The group’s flamboyance and daredevilry does in fact seem straight out of an episode of Narcos. Just like cartel leader Escobar – who led his reckless, flashy, lawbreaking lifestyle squarely in the public eye – Bambiha and lot found massive adoration instead of revulsion. Just like Escobar, whose devotees were from among the poorer sections of Colombia, Bambiha’s group also spoke to rural Punjab.

Davinder Bambiha

Davinder Bambiha preferred sharing his extensive arsenal of guns and ammo, and drug stashes, thus celebrating the swag of his glorious criminal lifestyle online.
(Image Credit – Facebook)

Their devil-may-care persona, coupled with legit street cred, allowed people to look past their crimes and celebrate their lifestyle on Facebook. Bambiha also had the benefit of rakish good looks, and in a culture that celebrates gun-toting machismo, Bambiha’s cult was easy to build. Jumpy and Bunty were seen as the right and left hand of Bambiha, and were considered expert marksmen in their own right.

Less than a year after Bambiha’s killing, in June this year, Jumpy and Bunty Dhillon, along with an accomplice, were cornered on the roof of a house in Dabwali in Haryana’s Sirsa district. The killings were duly noted on the “Gangster Punjab” page and for a day or two allegations flew of police “murdering” them in a fixed encounter.  Soon after the deaths of Jumpy and Bunty, a video was uploaded on Davinder Bambiha’s Facebook page showcasing the journey of the gang. One of the comments, “miss you Bunty, Jimphy and Nisha, RIP” notched up 1,200 views and was shared five times. A Punjabi pop number by Mankirt Aulakh “Jail Vichon Phone Aaunge” that underlines how prisoners in Punjab’s jails use smartphones, and routinely update Facebook pages, went viral indicating that there are many more Bambihas in the making out there.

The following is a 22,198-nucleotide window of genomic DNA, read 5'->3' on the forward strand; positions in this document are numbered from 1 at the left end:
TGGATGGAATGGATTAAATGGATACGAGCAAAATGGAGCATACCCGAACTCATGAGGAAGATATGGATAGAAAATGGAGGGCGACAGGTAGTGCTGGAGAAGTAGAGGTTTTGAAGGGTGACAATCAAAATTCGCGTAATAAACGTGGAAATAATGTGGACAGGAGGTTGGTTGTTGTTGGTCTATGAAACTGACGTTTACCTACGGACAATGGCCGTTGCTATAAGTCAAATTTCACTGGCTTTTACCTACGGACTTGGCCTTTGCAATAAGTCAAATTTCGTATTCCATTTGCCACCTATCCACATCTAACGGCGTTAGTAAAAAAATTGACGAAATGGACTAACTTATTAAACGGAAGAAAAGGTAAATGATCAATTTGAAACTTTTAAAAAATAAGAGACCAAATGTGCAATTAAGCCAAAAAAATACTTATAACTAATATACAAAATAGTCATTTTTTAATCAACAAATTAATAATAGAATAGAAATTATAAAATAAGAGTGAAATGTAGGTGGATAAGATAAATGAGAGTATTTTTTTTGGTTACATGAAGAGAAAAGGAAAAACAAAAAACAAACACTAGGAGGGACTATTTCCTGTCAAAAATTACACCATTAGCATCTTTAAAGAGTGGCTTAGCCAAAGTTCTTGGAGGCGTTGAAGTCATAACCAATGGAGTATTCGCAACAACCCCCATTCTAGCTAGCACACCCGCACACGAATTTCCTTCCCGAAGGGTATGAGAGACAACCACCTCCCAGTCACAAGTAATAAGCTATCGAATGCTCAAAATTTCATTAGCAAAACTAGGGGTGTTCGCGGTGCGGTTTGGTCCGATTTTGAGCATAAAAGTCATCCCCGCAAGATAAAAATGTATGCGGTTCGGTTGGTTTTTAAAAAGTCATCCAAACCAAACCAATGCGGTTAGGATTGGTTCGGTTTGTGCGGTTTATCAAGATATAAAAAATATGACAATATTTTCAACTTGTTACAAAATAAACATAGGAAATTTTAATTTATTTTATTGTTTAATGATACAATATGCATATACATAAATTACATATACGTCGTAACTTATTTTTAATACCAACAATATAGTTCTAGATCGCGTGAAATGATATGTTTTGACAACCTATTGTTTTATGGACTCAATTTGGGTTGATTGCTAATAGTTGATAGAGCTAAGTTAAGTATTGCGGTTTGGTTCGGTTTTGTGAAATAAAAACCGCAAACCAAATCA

Bambiha may have been the first “social-media villan/hero” but there are 29 jails in Punjab and all inmates lodged inside them have access to smartphones, SIM cards, mobile chargers, internet, and TV. This ease of access to a platform as far-reaching as the internet means that social media has become their biggest marketing platform, to be used for enlisting others in into their “heroic” cause. Last heard, there are at least 10 gangsters active in Punjab who have Facebook pages with large fan followings – Bambiha was only one of them.

The internet not only holds the promise of instant celebrity but also gives a bigger promise – as a repository for lasting legacies. Some build those legacies with pictures of flowers and fashion and yet others with death and guns. Bambhia and Co may never have a Netflix series dedicated to them, but in the eyes of their online fans, they were, undoubtedly, the Pablos of Punjab.